• katzenjammer •
kæt-sen-jæm-êr • Hear it!
Part of Speech: Noun
Meaning: 1. An uproar, a racket, ruckus, commotion. 2. A hangover.
Notes: If you live in the United States, you may still be following the antics of the Katzenjammer Kids in the comics (or funny papers). The Katzenjammer Kids are a couple of raucous boys named Hans and Fritz, who were drawn to trouble as though it were a magnet. The comic strip is translated in several languages: in the French version, Pim, Pam et Poum, they are Pam and Poun, in Denmark they appear as Knold og Tot, in Italy they are Bibì e Bibò, and in Norway they are Knoll og Tott. In other European languages they generally keep their original names.
In Play: There is usually a pejorative connotation to today's Good Word: "The boss left town so he wouldn't have to face the katzenjammer when everyone opens their bonus envelope." When used to refer to a hangover, it generally implies a pounding headache: "I woke up this morning with such a katzenjammer that I made a New Year's resolution never to step inside a bar again."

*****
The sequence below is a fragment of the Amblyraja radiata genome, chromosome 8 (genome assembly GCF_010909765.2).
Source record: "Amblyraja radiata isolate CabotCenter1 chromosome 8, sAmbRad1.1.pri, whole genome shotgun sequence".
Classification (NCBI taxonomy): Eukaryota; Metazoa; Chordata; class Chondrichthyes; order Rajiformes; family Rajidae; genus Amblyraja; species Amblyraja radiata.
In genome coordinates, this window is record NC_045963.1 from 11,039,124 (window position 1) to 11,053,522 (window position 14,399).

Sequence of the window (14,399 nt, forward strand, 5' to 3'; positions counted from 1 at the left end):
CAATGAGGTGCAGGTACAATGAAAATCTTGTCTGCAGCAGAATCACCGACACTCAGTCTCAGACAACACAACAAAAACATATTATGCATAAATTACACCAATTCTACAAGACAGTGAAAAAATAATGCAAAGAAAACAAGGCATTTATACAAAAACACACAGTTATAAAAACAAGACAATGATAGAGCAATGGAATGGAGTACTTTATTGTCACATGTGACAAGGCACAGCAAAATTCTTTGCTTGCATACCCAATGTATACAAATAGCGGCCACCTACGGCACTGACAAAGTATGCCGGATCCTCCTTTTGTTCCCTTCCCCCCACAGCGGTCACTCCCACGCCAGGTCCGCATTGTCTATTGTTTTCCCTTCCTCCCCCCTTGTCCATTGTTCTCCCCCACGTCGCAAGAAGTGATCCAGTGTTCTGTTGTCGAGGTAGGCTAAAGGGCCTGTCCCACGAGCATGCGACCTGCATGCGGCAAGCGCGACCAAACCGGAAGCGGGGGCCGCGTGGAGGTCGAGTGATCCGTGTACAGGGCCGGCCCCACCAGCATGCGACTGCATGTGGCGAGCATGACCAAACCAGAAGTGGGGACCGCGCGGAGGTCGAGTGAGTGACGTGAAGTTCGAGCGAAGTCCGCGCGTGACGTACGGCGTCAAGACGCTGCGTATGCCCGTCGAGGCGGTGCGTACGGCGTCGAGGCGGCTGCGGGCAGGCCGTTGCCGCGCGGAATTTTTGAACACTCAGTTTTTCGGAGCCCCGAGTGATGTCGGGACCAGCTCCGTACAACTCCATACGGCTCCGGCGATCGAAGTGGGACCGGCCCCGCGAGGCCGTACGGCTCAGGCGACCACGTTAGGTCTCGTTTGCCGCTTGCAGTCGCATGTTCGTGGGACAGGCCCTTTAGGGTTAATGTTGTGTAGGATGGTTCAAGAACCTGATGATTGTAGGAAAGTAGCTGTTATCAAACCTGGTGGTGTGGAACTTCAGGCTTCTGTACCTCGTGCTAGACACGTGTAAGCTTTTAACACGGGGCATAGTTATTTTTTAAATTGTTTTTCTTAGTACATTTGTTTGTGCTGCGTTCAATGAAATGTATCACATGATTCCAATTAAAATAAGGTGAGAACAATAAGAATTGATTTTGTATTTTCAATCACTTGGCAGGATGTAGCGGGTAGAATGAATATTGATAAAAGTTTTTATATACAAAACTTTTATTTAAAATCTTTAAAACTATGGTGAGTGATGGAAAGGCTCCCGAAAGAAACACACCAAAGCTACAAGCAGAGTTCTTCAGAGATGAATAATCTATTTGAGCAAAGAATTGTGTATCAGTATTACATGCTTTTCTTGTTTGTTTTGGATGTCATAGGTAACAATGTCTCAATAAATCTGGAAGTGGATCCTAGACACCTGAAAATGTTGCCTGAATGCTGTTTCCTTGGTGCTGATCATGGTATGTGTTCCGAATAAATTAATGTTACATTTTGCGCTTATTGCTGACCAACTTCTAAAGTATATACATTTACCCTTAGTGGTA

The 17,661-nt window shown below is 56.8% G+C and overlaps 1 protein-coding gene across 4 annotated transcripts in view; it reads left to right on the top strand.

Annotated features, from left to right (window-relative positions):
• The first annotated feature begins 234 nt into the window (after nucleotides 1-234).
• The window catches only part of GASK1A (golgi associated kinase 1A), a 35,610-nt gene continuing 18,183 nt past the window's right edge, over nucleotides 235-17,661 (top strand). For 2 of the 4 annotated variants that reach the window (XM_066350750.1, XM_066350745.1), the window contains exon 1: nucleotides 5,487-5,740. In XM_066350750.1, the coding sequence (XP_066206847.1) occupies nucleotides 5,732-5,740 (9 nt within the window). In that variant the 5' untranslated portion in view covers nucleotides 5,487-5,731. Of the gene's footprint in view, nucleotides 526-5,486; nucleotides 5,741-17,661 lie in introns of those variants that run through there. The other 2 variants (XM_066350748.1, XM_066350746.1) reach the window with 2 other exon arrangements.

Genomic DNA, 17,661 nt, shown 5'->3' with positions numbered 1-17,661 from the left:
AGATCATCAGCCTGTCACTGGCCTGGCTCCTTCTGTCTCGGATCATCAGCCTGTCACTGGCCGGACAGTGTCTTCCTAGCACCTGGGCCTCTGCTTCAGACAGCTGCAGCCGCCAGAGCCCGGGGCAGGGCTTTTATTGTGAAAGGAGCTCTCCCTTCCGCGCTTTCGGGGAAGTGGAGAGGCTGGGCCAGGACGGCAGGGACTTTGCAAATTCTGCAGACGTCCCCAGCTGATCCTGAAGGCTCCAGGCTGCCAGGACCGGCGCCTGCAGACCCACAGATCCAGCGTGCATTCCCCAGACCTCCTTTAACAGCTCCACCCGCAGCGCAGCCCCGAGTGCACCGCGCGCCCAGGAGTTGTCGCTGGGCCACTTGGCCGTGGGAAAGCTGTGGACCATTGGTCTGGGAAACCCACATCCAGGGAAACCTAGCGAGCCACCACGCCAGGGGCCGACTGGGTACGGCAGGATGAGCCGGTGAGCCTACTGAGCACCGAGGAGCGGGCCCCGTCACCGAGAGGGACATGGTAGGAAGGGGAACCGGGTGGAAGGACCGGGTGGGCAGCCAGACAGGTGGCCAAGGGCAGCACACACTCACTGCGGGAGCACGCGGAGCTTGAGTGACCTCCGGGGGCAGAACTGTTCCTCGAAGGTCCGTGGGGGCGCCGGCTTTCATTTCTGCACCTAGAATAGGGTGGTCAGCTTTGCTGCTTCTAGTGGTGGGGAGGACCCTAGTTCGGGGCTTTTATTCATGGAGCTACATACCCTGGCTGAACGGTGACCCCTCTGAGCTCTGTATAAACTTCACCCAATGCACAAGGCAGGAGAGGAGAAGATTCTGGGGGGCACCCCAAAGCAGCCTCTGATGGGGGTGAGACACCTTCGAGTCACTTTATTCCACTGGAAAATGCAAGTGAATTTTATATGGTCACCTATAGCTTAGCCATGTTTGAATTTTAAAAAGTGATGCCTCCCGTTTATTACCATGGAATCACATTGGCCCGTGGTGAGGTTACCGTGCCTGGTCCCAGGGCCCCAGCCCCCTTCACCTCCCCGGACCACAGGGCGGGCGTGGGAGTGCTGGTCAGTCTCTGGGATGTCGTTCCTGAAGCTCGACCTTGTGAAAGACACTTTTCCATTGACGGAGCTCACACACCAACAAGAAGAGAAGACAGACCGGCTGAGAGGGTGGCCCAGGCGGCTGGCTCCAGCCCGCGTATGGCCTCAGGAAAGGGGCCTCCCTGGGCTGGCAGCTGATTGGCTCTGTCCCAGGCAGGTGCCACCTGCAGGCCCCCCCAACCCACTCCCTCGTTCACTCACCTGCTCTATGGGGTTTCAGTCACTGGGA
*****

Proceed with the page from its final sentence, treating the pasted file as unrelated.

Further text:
Word History: We know exactly whence and when this Good Word entered the language. It came from the title of a comic strip, first created by Rudolph Dirks in 1897 for the New York Journal, but then syndicated in newspapers throughout the country. The Katzenjammer Kids is still distributed by King Features, making it the longest-running comic strip ever that is still in syndication. The word comes from German Katzenjammer "hangover", but it is made up of Katzen "cats" + Jammer "misery, wretchedness, wailing". It is evocative of the ruckus cats make, especially during mating season. Yes, it is related to English yammer. (Let's hope that Brock Putnam's suggestion of today's Good Word will not result in any katzenjammer.)
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